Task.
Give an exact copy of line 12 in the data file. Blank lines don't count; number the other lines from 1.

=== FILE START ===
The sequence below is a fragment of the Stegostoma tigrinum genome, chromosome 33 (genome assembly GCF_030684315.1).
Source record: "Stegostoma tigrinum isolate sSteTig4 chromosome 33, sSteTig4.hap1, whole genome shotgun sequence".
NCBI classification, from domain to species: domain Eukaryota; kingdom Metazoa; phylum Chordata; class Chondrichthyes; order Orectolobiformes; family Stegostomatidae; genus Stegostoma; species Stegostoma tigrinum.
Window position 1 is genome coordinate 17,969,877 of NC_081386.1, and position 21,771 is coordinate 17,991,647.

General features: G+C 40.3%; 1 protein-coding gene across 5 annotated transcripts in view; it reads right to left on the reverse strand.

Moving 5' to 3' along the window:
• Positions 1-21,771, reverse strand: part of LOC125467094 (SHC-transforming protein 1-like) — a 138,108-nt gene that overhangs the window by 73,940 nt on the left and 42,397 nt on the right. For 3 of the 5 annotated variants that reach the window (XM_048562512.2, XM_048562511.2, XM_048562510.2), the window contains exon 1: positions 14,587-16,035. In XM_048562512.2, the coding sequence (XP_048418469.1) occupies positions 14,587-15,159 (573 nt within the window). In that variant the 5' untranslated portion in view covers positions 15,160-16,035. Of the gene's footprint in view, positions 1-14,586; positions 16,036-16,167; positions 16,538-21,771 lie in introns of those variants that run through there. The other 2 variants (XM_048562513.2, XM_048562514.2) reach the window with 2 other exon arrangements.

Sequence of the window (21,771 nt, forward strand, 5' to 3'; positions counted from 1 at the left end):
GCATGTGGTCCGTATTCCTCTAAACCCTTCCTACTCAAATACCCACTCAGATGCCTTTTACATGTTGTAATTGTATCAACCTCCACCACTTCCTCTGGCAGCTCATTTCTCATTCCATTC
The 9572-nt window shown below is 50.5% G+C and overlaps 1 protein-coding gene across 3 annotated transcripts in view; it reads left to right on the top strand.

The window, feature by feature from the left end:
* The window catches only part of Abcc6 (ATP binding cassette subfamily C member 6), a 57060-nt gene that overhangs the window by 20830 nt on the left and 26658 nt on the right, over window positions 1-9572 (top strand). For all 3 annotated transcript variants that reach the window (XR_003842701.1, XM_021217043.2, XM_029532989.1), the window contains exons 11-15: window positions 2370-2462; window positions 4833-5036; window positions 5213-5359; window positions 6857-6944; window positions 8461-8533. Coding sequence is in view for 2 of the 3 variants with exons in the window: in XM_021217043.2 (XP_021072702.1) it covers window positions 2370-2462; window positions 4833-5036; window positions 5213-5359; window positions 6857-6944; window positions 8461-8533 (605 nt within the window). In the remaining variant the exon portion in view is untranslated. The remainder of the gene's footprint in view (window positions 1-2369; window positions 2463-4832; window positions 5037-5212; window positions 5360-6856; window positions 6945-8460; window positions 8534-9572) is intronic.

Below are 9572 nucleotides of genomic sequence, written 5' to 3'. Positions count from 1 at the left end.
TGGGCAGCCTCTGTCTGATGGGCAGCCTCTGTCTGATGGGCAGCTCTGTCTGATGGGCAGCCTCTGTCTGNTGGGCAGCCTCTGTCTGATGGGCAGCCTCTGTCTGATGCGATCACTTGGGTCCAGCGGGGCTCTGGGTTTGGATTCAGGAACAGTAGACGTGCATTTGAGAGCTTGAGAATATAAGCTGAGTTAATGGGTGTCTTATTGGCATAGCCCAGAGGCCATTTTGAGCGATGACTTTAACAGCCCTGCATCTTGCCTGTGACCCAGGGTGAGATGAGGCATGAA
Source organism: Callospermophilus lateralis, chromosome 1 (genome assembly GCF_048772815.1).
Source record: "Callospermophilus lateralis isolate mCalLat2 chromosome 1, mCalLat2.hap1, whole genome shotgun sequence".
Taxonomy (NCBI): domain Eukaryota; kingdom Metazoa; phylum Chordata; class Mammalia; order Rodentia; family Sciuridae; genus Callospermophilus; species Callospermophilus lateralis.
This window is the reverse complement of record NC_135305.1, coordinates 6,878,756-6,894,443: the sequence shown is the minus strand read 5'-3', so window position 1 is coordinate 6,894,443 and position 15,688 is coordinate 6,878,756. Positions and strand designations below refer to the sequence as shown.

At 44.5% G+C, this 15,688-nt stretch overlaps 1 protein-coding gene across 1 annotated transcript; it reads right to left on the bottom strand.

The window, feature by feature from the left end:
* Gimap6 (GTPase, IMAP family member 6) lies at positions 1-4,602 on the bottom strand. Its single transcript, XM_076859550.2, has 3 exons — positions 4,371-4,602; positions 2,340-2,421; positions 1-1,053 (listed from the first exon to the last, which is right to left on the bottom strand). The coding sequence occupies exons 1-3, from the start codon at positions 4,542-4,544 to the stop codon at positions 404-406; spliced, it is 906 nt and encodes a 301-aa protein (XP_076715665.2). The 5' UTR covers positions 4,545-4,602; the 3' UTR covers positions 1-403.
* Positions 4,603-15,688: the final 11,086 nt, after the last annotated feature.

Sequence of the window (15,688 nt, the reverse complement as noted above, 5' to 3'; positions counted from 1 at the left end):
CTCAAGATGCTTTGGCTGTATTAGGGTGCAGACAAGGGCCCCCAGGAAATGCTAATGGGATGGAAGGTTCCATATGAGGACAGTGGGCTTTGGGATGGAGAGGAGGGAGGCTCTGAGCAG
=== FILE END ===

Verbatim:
* The window catches only part of Abcc6 (ATP binding cassette subfamily C member 6), a 57060-nt gene that overhangs the window by 20830 nt on the left and 26658 nt on the right, over window positions 1-9572 (top strand). For all 3 annotated transcript variants that reach the window (XR_003842701.1, XM_021217043.2, XM_029532989.1), the window contains exons 11-15: window positions 2370-2462; window positions 4833-5036; window positions 5213-5359; window positions 6857-6944; window positions 8461-8533. Coding sequence is in view for 2 of the 3 variants with exons in the window: in XM_021217043.2 (XP_021072702.1) it covers window positions 2370-2462; window positions 4833-5036; window positions 5213-5359; window positions 6857-6944; window positions 8461-8533 (605 nt within the window). In the remaining variant the exon portion in view is untranslated. The remainder of the gene's footprint in view (window positions 1-2369; window positions 2463-4832; window positions 5037-5212; window positions 5360-6856; window positions 6945-8460; window positions 8534-9572) is intronic.